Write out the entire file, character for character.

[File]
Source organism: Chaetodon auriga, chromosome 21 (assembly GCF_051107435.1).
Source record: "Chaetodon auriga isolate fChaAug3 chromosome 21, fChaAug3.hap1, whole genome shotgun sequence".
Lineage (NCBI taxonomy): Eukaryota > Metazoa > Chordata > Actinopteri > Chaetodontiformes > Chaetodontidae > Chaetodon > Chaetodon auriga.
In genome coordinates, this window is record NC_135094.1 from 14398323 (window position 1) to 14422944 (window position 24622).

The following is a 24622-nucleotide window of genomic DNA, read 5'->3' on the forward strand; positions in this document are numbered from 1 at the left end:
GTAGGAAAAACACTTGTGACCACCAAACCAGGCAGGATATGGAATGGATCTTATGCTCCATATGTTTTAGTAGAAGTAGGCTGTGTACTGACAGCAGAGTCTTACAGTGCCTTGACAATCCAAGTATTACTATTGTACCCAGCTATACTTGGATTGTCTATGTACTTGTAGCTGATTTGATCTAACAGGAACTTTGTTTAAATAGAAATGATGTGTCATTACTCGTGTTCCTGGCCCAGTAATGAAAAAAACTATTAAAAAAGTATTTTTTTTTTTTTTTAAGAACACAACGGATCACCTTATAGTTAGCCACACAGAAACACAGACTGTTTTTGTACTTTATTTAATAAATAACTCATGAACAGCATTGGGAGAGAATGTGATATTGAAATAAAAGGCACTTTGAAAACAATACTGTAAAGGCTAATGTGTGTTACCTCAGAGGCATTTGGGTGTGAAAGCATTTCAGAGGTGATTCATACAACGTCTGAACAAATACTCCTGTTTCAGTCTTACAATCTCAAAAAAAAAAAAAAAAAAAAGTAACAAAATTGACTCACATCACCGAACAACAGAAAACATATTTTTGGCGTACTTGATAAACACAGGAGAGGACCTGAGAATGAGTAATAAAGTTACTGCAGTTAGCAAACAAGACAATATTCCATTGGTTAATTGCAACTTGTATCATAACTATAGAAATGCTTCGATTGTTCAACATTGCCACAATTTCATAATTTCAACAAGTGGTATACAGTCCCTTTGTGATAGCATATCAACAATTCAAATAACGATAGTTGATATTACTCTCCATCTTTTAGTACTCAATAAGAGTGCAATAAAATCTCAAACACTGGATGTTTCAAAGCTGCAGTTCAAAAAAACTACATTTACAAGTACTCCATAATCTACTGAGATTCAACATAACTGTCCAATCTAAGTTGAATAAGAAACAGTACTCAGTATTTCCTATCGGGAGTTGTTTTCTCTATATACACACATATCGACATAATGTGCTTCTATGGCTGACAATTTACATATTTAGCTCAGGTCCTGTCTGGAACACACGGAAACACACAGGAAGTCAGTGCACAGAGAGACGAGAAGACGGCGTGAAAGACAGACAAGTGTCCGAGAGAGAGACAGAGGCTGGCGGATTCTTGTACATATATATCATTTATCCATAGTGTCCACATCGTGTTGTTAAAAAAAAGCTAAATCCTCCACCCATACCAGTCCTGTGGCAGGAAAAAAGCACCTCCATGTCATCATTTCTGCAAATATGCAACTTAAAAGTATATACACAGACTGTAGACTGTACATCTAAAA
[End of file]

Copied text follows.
Source organism: Chaetodon auriga, chromosome 21 (assembly GCF_051107435.1).
Source record: "Chaetodon auriga isolate fChaAug3 chromosome 21, fChaAug3.hap1, whole genome shotgun sequence".
Lineage (NCBI taxonomy): Eukaryota > Metazoa > Chordata > Actinopteri > Chaetodontiformes > Chaetodontidae > Chaetodon > Chaetodon auriga.
In genome coordinates, this window is record NC_135094.1 from 14398323 (window position 1) to 14422944 (window position 24622).

The following is a 24622-nucleotide window of genomic DNA, read 5'->3' on the forward strand; positions in this document are numbered from 1 at the left end:
GTAGGAAAAACACTTGTGACCACCAAACCAGGCAGGATATGGAATGGATCTTATGCTCCATATGTTTTAGTAGAAGTAGGCTGTGTACTGACAGCAGAGTCTTACAGTGCCTTGACAATCCAAGTATTACTATTGTACCCAGCTATACTTGGATTGTCTATGTACTTGTAGCTGATTTGATCTAACAGGAACTTTGTTTAAATAGAAATGATGTGTCATTACTCGTGTTCCTGGCCCAGTAATGAAAAAAACTATTAAAAAAGTATTTTTTTTTTTTTTTAAGAACACAACGGATCACCTTATAGTTAGCCACACAGAAACACAGACTGTTTTTGTACTTTATTTAATAAATAACTCATGAACAGCATTGGGAGAGAATGTGATATTGAAATAAAAGGCACTTTGAAAACAATACTGTAAAGGCTAATGTGTGTTACCTCAGAGGCATTTGGGTGTGAAAGCATTTCAGAGGTGATTCATACAACGTCTGAACAAATACTCCTGTTTCAGTCTTACAATCTCAAAAAAAAAAAAAAAAAAAAGTAACAAAATTGACTCACATCACCGAACAACAGAAAACATATTTTTGGCGTACTTGATAAACACAGGAGAGGACCTGAGAATGAGTAATAAAGTTACTGCAGTTAGCAAACAAGACAATATTCCATTGGTTAATTGCAACTTGTATCATAACTATAGAAATGCTTCGATTGTTCAACATTGCCACAATTTCATAATTTCAACAAGTGGTATACAGTCCCTTTGTGATAGCATATCAACAATTCAAATAACGATAGTTGATATTACTCTCCATCTTTTAGTACTCAATAAGAGTGCAATAAAATCTCAAACACTGGATGTTTCAAAGCTGCAGTTCAAAAAAACTACATTTACAAGTACTCCATAATCTACTGAGATTCAACATAACTGTCCAATCTAAGTTGAATAAGAAACAGTACTCAGTATTTCCTATCGGGAGTTGTTTTCTCTATATACACACATATCGACATAATGTGCTTCTATGGCTGACAATTTACATATTTAGCTCAGGTCCTGTCTGGAACACACGGAAACACACAGGAAGTCAGTGCACAGAGAGACGAGAAGACGGCGTGAAAGACAGACAAGTGTCCGAGAGAGAGACAGAGGCTGGCGGATTCTTGTACATATATATCATTTATCCATAGTGTCCACATCGTGTTGTTAAAAAAAAGCTAAATCCTCCACCCATACCAGTCCTGTGGCAGGAAAAAAGCACCTCCATGTCATCATTTCTGCAAATATGCAACTTAAAAGTATATACACAGACTGTAGACTGTACATCTAAAA